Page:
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|Title: ||Genetic and Environmental Risk Factors for Psoriatic Arthritis among Patients with Psoriasis|
|Authors: ||Eder, Lihi|
|Advisor: ||Gladman, Dafna D.|
|Department: ||Medical Science|
|Keywords: ||Psoriatic Arthritis|
|Issue Date: ||6-Jan-2012|
|Abstract: ||Aim: Most of the patients with Psoriatic Arthritis (PsA) develop arthritis following the onset of psoriasis. The aim of the project is to identify genetic and environmental risk factors for PsA among psoriasis patients.
Methods: PsA and psoriasis patients from two prospective cohorts were analyzed. The incidence of PsA among a prospective cohort of psoriasis patients was assessed. The distribution of Human Leukocyte Antigen (HLA) alleles and Killer Cell Immunoglobulin like Receptors (KIRs) and their combinations was compared between PsA, psoriasis and healthy controls. In addition, the association between a wide range of environmental exposures and PsA was evaluated by comparing the frequencies of exposed individuals among patients with recent onset PsA and psoriasis. The association between smoking and PsA was further investigated. The prevalence of smoking was in PsA, psoriasis and the general population. The interaction between HLA-C*06 and smoking was also tested.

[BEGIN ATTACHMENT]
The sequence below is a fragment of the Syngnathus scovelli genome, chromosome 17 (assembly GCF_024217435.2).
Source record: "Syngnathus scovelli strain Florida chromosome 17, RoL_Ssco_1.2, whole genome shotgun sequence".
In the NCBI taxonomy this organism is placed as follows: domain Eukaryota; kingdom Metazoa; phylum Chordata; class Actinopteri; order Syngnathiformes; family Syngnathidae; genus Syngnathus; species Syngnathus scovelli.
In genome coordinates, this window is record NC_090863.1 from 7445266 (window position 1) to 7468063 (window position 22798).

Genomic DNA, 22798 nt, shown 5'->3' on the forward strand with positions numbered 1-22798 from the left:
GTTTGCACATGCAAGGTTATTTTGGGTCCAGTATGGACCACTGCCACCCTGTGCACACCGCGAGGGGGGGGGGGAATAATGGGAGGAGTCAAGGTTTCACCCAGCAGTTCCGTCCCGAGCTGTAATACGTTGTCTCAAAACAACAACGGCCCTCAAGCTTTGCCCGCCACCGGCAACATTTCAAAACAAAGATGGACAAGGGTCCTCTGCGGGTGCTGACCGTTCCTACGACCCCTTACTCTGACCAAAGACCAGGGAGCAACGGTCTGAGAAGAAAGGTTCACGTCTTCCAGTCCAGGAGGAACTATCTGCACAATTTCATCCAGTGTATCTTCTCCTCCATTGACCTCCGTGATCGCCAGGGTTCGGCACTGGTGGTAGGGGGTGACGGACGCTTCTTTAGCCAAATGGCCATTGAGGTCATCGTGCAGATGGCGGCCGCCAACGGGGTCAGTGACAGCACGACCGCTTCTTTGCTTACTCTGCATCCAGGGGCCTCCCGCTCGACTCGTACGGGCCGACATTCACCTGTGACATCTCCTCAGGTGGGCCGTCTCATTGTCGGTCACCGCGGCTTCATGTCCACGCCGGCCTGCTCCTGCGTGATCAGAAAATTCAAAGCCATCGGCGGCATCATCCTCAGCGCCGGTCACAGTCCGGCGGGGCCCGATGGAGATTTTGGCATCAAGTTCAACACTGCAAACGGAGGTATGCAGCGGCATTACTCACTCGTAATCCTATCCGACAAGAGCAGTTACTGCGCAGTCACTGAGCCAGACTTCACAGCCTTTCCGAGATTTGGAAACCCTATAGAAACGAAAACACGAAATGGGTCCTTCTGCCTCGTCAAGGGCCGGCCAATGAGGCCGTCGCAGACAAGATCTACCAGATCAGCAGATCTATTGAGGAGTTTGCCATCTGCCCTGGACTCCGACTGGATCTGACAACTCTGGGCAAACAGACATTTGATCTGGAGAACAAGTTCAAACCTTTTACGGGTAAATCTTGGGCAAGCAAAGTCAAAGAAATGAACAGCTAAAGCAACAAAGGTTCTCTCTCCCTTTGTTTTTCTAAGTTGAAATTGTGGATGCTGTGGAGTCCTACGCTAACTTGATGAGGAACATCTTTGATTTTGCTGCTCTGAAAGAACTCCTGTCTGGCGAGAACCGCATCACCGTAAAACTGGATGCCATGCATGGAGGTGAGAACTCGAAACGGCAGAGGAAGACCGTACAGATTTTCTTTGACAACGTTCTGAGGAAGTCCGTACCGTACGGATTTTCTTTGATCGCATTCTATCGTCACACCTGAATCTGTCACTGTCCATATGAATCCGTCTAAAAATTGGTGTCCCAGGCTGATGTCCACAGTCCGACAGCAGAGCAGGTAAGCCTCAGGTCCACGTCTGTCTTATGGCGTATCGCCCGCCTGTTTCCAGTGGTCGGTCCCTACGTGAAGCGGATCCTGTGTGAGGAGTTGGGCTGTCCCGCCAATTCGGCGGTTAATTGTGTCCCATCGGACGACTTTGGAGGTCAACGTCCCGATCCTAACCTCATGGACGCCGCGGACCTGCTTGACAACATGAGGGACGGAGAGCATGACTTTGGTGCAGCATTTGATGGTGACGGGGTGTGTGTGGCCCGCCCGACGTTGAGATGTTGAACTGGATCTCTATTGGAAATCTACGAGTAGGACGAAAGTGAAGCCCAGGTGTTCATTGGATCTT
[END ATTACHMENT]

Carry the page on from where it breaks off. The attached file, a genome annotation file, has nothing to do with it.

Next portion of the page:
Results: The genetic analysis revealed several HLA-B alleles and HLA haplotypes that are associated with PsA compared to psoriasis and can potentially serve as independent markers for PsA. Furthermore, several combinations of KIR genes and their respective HLA ligands were also found to be associated with PsA compared to psoriasis. The incidence of PsA among psoriasis patients was found to be higher than previously reported and its rate was constant over time. HLA-C*06 was associated with increased interval between psoriasis onset and PsA. Several environmental factors including occupational exposures, infections, injuries and smoking were associated with development of PsA. The prevalence of smoking was decreased among PsA patients compared to psoriasis. The interaction between HLA-C*06 and smoking was found to be significant.
Conclusions: Genetic and environmental factors are associated with the development of PsA in patients with psoriasis. These factors may serve as specific markers to identify psoriasis patients at increased risk for PsA.|
|Appears in Collections:||Doctoral|
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